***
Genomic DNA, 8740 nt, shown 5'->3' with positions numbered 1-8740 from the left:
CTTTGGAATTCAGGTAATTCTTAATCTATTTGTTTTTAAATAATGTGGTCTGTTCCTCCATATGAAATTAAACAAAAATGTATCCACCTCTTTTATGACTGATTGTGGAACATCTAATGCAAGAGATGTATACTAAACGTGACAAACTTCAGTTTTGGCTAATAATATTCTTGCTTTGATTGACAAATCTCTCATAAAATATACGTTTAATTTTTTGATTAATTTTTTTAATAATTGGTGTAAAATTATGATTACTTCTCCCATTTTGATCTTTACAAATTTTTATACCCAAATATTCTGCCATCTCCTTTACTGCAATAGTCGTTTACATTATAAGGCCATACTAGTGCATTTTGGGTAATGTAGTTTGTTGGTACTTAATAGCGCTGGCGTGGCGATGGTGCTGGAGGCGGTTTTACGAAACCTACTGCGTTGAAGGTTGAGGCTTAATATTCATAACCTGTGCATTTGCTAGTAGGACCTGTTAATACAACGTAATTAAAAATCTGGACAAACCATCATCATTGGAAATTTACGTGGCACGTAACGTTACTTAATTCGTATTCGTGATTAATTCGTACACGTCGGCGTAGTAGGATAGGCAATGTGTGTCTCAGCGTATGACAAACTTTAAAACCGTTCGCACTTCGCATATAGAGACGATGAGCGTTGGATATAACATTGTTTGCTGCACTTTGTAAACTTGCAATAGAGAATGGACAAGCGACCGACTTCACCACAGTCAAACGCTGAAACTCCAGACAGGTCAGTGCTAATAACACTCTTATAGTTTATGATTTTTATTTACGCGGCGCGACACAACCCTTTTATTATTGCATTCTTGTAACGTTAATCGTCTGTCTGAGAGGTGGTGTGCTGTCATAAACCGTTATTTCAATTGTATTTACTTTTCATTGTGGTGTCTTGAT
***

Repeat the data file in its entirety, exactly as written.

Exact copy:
Genomic DNA, 8740 nt, shown 5'->3' with positions numbered 1-8740 from the left:
CTTTGGAATTCAGGTAATTCTTAATCTATTTGTTTTTAAATAATGTGGTCTGTTCCTCCATATGAAATTAAACAAAAATGTATCCACCTCTTTTATGACTGATTGTGGAACATCTAATGCAAGAGATGTATACTAAACGTGACAAACTTCAGTTTTGGCTAATAATATTCTTGCTTTGATTGACAAATCTCTCATAAAATATACGTTTAATTTTTTGATTAATTTTTTTAATAATTGGTGTAAAATTATGATTACTTCTCCCATTTTGATCTTTACAAATTTTTATACCCAAATATTCTGCCATCTCCTTTACTGCAATAGTCGTTTACATTATAAGGCCATACTAGTGCATTTTGGGTAATGTAGTTTGTTGGTACTTAATAGCGCTGGCGTGGCGATGGTGCTGGAGGCGGTTTTACGAAACCTACTGCGTTGAAGGTTGAGGCTTAATATTCATAACCTGTGCATTTGCTAGTAGGACCTGTTAATACAACGTAATTAAAAATCTGGACAAACCATCATCATTGGAAATTTACGTGGCACGTAACGTTACTTAATTCGTATTCGTGATTAATTCGTACACGTCGGCGTAGTAGGATAGGCAATGTGTGTCTCAGCGTATGACAAACTTTAAAACCGTTCGCACTTCGCATATAGAGACGATGAGCGTTGGATATAACATTGTTTGCTGCACTTTGTAAACTTGCAATAGAGAATGGACAAGCGACCGACTTCACCACAGTCAAACGCTGAAACTCCAGACAGGTCAGTGCTAATAACACTCTTATAGTTTATGATTTTTATTTACGCGGCGCGACACAACCCTTTTATTATTGCATTCTTGTAACGTTAATCGTCTGTCTGAGAGGTGGTGTGCTGTCATAAACCGTTATTTCAATTGTATTTACTTTTCATTGTGGTGTCTTGAT